Hard Drives store your data. This much you know, and in the past, it was all you needed to. But with portability, style, and extra features shifting from the rage to industry standard, Hard drives have gotten a makeover in style, capacity, and even appearance! We’ve got a massive selection of these high-storage beauties, and have scoured up reviews that will help you know your HDD just that much better! Enjoy!
Western Digital Passport
Pocket hard drives such as the Western Digital Passport are certainly handy for backing up your notebook or desktop hard drive. In cases where you don’t want to shuttle your laptop back and forth to work, this 160GB, 5,400-rpm portable hard drive can carry your relevant documents or even clone your My Documents folder. And it’s ruggedized to take the bumps of a daily commute!
Measuring slightly less than 4 by 6 by 1 inches, this notebook drive weighs about half a pound with its external cable, and it has features that make it a good laptop companion. The Passport has a rubberized outer case that helps keep the drive intact as you drop it in your commuting bag. A handy flap covers the mini USB port, so a notable weak spot is protected from your keys, loose pens, and anything else that can catch and bend metal. The Passport’s USB cable is only “single headed” (it has only one USB plug), so you’ll need to use an optional AC adapter if you want to use the drive with a system that has a low-powered USB port. That shouldn’t affect desktop users, since the back-panel USB ports on just about all desktops are full power. However, some older notebooks use low-powered USB ports that don’t transmit enough power to spin up the drive. I’ve seen this on systems such as the 15-inch Apple PowerBook G4, and it’s a major annoyance. A dual-head USB cable with enough length to reach both sides of a notebook (such as those found with Maxtor and Seagate hard drives) is a must in this situation.
The 160GB Passport is good enough for tens of thousands of digital pictures or MP3 files, or 30+ feature-length films. Because most of today’s notebook drives are in the 80GB to 100GB range, it can handle most laptop data with room to spare. The drive is also pretty speedy; copying a 1.2GB test file in Microsoft Windows took about 55 seconds.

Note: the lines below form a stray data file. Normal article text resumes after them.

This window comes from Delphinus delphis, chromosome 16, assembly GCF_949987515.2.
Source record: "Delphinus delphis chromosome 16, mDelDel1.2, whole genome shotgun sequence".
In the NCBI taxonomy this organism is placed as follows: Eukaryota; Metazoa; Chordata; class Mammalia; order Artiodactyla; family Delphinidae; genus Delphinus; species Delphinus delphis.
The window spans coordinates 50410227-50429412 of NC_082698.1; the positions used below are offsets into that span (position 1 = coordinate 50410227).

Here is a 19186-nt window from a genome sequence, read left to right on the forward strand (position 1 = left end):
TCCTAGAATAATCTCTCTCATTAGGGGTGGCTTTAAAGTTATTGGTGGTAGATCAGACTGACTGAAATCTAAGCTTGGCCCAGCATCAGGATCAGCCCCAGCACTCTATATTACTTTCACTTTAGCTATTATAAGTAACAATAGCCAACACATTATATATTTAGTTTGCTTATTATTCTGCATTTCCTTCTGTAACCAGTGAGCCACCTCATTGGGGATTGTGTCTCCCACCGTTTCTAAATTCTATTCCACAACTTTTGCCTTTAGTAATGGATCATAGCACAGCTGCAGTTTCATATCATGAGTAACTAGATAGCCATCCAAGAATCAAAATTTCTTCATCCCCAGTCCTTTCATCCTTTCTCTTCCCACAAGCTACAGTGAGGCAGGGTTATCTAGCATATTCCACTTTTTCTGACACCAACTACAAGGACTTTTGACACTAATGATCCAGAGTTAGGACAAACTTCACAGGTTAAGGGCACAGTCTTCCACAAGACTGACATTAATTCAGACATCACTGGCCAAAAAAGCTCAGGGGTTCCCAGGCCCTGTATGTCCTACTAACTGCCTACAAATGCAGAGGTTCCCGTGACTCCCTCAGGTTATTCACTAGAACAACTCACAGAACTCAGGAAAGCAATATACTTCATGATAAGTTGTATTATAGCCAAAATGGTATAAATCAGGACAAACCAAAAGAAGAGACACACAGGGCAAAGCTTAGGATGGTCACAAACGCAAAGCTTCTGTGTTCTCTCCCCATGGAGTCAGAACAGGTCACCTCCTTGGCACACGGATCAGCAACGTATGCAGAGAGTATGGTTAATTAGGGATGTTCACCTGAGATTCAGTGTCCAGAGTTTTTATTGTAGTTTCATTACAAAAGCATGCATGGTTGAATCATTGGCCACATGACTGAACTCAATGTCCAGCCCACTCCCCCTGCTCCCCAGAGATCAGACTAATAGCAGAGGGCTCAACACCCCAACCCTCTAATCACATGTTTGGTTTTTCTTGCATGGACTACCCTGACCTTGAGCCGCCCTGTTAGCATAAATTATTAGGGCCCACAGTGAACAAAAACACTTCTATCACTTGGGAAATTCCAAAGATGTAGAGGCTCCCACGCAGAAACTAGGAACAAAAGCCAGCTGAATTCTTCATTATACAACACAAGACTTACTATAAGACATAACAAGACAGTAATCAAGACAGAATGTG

Western Digital’s WD Sync utility comes with the Passport, or you can also download it from the site after registration. WD Sync lets you back up your Microsoft Outlook data files and other work documents, then sync them to your home computer. You’re not backing up the whole computer (system files and applications are notable exceptions), but you’re backing up the most valuable assets on it: the data files with your reports, databases, and e-mail. Since digital pack rats tend to fill up their Outlook inbox, backing up your OST and PST files can save your hide if you need to look up a year-old (or older) e-mail that you’ve archived. You could theoretically use the Passport drive and any computer with Outlook on it, access your e-mail, and then disconnect the drive after you’re done, since the files are on the drive rather than on the PC. WD Sync also facilitates secure browsing, with caches that stay on the drive rather than on the PC. Both of these features are good for people that share computers or often use Internet cafÃ©s. Another nice security feature is WD Sync’s optional 128-bit AES encryption. This means that if your drive is stolen, it will take much effort (and possibly a supercomputer) for the thieves to access your data.
At about $1.67 per gigabyte, the Passport compares well in terms of bang for the buck with rivals such as the 100GB Maxtor OneTouch III mini and the Seagate 160GB portable hard drive (both of which are now produced by the same company).
Related Links: Western Digital Passport 160GB Portable Hard Drive